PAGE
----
Running the oscillator

Let’s try to make some noise. Here’s what we need for that:

  1. We have to create a Web Audio API context
  2. Create the oscillator node inside that context
  3. Choose waveform type
  4. Set frequency
  5. Connect oscillator to the destination
  6. Start the oscillator

Let’s convert those steps into code.

var context = new (window.AudioContext || window.webkitAudioContext)();

var oscillator = context.createOscillator();

oscillator.type = 'sine';
oscillator.frequency.value = 440;

Note how we define the audio context. Safari requires the webkit prefix, so we make it cross-browser compatible.

Then we create the oscillator and set the type of the waveform. The default value for type is sine, so you can skip this line, I just like to add it to make it more clear and easy to update. We set the frequency value to 440, which is the A4 note (which is also the default value). The frequencies of musical notes C0 to B8 are in the range of 16.35 to 7902.13Hz. We will check out an example where we play a lot of different notes later in this article.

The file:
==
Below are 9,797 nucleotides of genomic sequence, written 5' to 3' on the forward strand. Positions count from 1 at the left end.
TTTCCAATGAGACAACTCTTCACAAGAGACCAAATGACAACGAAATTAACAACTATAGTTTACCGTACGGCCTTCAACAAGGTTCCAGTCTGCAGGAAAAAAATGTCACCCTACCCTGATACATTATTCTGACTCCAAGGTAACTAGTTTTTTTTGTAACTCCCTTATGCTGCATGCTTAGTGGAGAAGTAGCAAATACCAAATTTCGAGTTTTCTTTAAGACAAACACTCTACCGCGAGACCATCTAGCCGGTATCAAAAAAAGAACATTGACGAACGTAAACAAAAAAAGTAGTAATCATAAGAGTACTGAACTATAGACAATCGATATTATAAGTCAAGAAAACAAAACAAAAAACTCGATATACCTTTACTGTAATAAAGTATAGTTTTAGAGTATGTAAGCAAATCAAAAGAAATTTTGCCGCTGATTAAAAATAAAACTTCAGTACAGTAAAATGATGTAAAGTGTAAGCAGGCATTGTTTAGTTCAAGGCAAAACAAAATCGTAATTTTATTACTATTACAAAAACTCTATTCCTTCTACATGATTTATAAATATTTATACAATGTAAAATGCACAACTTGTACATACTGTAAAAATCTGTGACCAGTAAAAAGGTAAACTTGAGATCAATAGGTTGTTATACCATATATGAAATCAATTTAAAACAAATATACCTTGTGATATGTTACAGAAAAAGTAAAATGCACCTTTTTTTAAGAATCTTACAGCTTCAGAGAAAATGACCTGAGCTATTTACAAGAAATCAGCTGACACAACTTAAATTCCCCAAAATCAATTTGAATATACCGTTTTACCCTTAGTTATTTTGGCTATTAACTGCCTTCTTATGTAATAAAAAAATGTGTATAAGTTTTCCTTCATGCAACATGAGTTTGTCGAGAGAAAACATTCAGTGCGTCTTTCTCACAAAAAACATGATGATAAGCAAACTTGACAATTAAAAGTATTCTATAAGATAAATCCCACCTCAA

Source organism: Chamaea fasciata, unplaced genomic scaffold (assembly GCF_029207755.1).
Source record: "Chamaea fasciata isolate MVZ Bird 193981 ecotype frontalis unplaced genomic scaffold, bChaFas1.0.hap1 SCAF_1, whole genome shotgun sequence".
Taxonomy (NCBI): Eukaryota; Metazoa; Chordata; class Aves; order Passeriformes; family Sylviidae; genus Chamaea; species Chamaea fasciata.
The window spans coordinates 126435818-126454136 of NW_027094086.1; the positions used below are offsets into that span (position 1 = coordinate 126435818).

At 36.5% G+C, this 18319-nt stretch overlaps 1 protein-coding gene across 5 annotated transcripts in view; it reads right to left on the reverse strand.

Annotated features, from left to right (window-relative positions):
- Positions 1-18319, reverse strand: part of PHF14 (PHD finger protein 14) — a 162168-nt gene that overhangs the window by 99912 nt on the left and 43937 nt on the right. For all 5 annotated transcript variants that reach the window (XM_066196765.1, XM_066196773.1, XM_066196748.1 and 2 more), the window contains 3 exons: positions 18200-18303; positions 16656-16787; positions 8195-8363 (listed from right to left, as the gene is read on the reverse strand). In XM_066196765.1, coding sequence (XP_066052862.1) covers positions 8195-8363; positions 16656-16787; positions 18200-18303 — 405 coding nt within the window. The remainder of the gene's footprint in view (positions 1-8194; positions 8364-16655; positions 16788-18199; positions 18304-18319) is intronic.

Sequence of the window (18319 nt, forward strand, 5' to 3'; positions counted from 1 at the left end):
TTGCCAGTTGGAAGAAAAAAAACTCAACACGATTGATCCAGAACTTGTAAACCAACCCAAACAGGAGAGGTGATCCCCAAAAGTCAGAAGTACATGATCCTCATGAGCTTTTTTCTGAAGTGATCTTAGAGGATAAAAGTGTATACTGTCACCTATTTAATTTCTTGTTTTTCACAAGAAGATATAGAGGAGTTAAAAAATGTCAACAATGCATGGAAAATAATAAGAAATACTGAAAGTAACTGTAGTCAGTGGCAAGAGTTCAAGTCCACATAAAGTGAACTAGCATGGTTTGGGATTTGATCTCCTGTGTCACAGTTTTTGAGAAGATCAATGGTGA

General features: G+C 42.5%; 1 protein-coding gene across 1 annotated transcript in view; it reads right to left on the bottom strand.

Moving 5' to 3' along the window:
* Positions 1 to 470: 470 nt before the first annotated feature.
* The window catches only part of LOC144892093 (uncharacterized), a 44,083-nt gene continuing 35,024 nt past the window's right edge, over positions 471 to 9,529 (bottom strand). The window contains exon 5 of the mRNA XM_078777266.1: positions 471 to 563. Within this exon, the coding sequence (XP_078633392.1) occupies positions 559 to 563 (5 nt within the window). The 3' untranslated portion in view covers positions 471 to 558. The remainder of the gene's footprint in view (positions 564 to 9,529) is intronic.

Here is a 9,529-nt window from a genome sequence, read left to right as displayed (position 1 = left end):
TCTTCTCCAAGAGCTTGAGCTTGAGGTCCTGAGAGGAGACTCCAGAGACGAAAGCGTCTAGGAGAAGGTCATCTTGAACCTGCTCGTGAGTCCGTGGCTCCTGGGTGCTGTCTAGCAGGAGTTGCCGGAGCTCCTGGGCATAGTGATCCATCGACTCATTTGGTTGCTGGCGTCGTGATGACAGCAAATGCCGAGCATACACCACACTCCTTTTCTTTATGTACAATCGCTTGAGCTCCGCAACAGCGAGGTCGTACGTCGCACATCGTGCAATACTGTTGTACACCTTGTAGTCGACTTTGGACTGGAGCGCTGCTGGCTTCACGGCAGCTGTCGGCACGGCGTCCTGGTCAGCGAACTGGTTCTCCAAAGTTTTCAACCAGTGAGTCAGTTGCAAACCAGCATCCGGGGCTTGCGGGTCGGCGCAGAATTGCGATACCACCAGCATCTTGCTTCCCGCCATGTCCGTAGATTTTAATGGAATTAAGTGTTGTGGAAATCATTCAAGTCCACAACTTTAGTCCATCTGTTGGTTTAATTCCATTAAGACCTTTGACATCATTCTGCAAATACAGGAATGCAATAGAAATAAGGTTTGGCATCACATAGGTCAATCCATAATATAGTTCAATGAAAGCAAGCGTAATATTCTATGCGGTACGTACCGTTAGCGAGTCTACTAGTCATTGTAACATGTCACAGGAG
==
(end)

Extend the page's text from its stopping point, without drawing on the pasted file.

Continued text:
Now when we know all of that, let’s make the volume adjustable as well. For that we need to create the gain node inside of the context, connect it to the chain, and connect gain to the destination.

var gain = context.createGain();

var now = context.currentTime;
gain.gain.setValueAtTime(1, now);
gain.gain.exponentialRampToValueAtTime(0.001, now + 0.5);
oscillator.stop(now + 0.5);

Now you have some knowledge of working with the oscillator, here’s a good exercise. This Pen has the oscillator code setup. Try to make a simple app that changes the volume when you move the cursor up and down your screen, and changes the frequency when you move the cursor left and right.

Timing of Web Audio API

One of the most important things in building audio software is managing time. For the precision needed here, using the JavaScript clock is not the best practice, because it’s simply not precise enough. However the Web Audio API comes with the currentTime property, which is an increasing double hardware timestamp, which can be used for scheduling audio playback. It starts at 0 when the audio context is declared. Try running console.log(context.currentTime) to see the timestamp.

For example, if you want the Oscillator to play immediately you should run oscillator.start(0) (you can omit the 0, because it’s the default value). However you may want it to start in one second from now, play for two seconds, then stop. Here’s how to do that:

var now = context.currentTime; + 1);